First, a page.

This past February, Blue Planet Green Living published a post by Dipak Singh, a writer from India who advocates for safer conditions for the people of his country. His post, Notes from India: We Are Poisoning Our Planet, described the horrific effects of spraying the chemical Endosulfan on crops in India and other nations. He wrote, in part:
The grapes you and I eat could be from a vine that was sprayed 30 times in a single year with pesticides such as Endosulfan. That makes 300 sprayings in a decade. This chemical has nowhere to go, so it just gets washed into the groundwater.
Endosulfan has a half-life of up to 20 days in water and 60 to 800 days in soil. So, think of the accumulation of this pesticide in crop-growing villages. In the Indian state of Kerala, Endosulphan has been linked to the birth of malformed children. . . .
Three months after we posted his editorial, Dipak sent me a Facebook message with the following comment:
Hello, this is just to tell you that yesterday the Indian Supreme Court put an interim ban on Endosulfan, despite the lobbyist asking for an eleven year time frame. This is one of the sentences from the judgement: “When a certain something affected right to life, then every other right, even the fundamental right to business, took a backseat.”
Dipak followed by thanking me for making a difference in the fight against Endosulfan. Me? All I had done was post his editorial. How could I accept any credit?
I wrote to this man I greatly respect, expressing my appreciation but declining any thanks. He was the one who had been fighting the environmental injustices in his country—he and thousands of nameless others. I had done nothing, really.
Dipak wrote back, “How do you know your website did not affect the judgement… [Here's] a little thank you from me and maybe a billion Indians. How do you know ?”
I pondered his statement for a while, then mentally set it aside, still convinced I had done nothing at all to deserve his kind remarks.
Later in the summer, a friend who is a professor at the University of Iowa startled me at a neighborhood street party. “You started something,” Barbara Eckstein said. “Because of what you wrote, a group of professors and scientists are now working with a small Iowa town to remediate their sewage treatment problems.” (That’s the gist of what she said though it was months ago, and my memory is not exact. So, please consider this entire reconstructed conversation to be correct in spirit, if not in absolute fact.)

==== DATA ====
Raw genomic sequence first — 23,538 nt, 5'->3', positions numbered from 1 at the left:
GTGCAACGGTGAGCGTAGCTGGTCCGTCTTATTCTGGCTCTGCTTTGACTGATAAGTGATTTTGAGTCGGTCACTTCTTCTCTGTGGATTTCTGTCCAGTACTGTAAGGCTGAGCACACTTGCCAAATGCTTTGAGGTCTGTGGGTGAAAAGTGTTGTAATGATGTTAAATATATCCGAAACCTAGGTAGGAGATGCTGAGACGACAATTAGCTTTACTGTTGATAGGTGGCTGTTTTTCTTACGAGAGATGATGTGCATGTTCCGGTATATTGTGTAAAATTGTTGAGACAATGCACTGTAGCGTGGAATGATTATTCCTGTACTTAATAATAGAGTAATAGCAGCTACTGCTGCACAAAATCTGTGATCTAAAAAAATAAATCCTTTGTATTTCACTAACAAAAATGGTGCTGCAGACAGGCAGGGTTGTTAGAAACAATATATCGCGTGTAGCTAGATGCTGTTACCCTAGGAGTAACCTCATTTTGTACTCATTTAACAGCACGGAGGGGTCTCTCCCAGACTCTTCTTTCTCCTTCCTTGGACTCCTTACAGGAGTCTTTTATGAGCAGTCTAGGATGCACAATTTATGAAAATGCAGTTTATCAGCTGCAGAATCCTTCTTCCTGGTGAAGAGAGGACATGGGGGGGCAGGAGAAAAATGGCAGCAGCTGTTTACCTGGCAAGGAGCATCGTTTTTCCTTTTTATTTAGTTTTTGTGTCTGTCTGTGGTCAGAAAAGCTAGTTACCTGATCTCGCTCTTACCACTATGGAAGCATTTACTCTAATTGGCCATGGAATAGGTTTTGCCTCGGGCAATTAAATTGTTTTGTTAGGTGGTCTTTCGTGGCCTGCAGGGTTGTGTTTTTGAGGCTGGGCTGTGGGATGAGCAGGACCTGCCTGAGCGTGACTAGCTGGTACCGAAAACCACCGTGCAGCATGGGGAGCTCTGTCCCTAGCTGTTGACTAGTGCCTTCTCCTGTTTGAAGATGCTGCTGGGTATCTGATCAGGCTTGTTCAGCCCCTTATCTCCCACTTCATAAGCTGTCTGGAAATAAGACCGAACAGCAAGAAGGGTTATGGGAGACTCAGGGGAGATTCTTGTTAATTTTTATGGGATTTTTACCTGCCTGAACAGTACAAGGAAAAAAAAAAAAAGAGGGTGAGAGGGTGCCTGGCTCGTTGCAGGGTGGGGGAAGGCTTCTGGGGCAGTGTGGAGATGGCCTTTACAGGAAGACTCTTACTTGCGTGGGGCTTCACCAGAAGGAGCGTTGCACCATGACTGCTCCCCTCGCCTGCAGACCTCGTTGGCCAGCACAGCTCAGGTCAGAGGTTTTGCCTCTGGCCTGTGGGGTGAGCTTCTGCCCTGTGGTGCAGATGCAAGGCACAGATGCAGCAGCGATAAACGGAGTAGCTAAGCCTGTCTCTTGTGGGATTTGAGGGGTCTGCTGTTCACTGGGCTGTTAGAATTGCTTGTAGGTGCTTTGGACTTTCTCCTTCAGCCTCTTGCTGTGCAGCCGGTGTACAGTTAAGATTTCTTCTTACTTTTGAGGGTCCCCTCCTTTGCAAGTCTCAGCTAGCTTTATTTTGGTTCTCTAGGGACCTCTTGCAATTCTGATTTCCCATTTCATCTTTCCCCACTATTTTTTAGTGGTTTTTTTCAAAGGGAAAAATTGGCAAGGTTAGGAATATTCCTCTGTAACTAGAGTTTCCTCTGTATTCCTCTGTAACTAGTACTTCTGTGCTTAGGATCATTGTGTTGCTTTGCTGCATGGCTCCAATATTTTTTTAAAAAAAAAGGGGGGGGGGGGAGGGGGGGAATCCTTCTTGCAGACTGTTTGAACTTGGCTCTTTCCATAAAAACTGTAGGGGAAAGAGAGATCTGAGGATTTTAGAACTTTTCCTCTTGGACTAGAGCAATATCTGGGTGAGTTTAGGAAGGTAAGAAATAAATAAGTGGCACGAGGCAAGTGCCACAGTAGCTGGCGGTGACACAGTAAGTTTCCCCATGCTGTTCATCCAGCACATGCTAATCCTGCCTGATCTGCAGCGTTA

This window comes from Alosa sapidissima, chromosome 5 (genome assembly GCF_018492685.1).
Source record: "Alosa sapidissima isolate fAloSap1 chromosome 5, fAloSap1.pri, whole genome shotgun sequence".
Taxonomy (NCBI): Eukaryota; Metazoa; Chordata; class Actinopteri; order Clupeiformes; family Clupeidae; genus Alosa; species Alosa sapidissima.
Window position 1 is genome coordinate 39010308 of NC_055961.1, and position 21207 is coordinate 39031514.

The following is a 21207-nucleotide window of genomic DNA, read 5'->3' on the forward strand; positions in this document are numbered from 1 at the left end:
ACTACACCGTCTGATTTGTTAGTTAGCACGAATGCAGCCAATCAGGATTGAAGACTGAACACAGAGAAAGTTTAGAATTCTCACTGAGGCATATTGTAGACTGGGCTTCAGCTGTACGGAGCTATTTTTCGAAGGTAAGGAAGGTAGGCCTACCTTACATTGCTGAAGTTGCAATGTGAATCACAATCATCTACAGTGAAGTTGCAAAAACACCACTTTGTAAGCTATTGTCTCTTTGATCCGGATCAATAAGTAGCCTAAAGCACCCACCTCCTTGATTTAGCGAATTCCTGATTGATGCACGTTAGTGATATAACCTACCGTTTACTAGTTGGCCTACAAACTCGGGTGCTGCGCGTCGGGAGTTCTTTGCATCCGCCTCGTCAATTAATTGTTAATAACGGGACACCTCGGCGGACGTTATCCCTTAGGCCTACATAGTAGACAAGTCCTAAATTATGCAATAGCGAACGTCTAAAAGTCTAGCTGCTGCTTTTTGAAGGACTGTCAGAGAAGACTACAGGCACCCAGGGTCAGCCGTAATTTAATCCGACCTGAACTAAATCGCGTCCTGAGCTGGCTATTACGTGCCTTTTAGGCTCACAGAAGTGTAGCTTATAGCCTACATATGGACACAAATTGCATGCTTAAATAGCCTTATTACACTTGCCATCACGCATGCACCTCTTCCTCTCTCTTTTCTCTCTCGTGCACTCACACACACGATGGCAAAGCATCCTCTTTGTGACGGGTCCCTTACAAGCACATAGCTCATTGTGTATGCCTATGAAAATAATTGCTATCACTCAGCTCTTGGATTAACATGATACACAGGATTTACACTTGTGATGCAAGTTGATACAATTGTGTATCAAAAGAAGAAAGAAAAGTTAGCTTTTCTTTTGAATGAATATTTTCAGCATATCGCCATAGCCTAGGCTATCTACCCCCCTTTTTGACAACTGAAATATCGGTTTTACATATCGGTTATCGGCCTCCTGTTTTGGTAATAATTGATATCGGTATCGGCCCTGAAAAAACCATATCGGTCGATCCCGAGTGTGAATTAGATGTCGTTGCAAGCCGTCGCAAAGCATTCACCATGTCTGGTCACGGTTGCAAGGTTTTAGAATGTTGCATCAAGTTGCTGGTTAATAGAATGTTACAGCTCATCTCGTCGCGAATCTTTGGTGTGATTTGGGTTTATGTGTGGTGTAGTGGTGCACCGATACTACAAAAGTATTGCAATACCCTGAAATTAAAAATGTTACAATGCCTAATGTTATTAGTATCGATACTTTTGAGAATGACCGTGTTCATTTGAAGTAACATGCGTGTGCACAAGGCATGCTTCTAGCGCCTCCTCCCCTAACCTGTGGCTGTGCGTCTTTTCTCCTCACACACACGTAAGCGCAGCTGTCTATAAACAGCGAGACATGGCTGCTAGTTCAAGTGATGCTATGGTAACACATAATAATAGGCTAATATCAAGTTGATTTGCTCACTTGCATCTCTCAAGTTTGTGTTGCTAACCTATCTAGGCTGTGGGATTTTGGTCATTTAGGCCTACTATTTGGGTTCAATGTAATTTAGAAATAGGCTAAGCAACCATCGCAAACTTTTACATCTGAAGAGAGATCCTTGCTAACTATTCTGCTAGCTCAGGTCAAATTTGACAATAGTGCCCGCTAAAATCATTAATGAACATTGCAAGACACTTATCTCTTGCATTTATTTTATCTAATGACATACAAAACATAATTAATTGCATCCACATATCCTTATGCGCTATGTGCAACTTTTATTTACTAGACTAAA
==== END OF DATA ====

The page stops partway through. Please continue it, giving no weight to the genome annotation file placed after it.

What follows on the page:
I was startled—and none too certain anything I did could have resulted in a team of professors helping a small community.
“A man from the town contacted the University of Iowa,” Barbara explained. “Their waste treatment plant is inadequate to handle their residents’ needs, and they’re faced with steep fines if they don’t fix it. Yet, just outside of town, a factory farm is permitted to spread untreated waste on top of fields, where it runs into the same river where the town’s waste runs. The situation is infuriating and frustrating the residents.”
“I can see why they’re upset,” I said. “But what does that have to do with me? I’ve never even heard of this town.”
“You wrote about Craig Just’s experiments at the Iowa City water treatment plant in your blog. The man read your post and contacted Craig. Several of us from the University drove to Northwest Iowa to see what we could do to help. Every one of the 61 residents attended that meeting. And now we’re helping them solve their sewage treatment problems. It started with your blog.”
What my friend didn’t say—and probably didn’t realize—is that it actually started with her. Barbara had organized the tour that Craig Just gave at the sewage treatment plant, the one I wrote about. And before Barbara, it started with Craig and his students, who are experimenting with alternative methods of treating sewage in ways that attracted Barbara’s attention. And before them were others, who had the foresight to relocate the Iowa City sewage treatment plant in an area where they have the space to innovate. And before them . . .
So, what I have learned from these two kind friends’ comments is this: None of us ever really knows what effects our actions have on others (positive or negative). Sometimes environmental and social problems seem overwhelming, far too much for anyone to solve alone. But when we each do what we can—no matter how small—our efforts are added to those of others doing their part, too. And, together with people we will never meet, we can—and do—change the world.
Blue Planet Green Living (Home Page)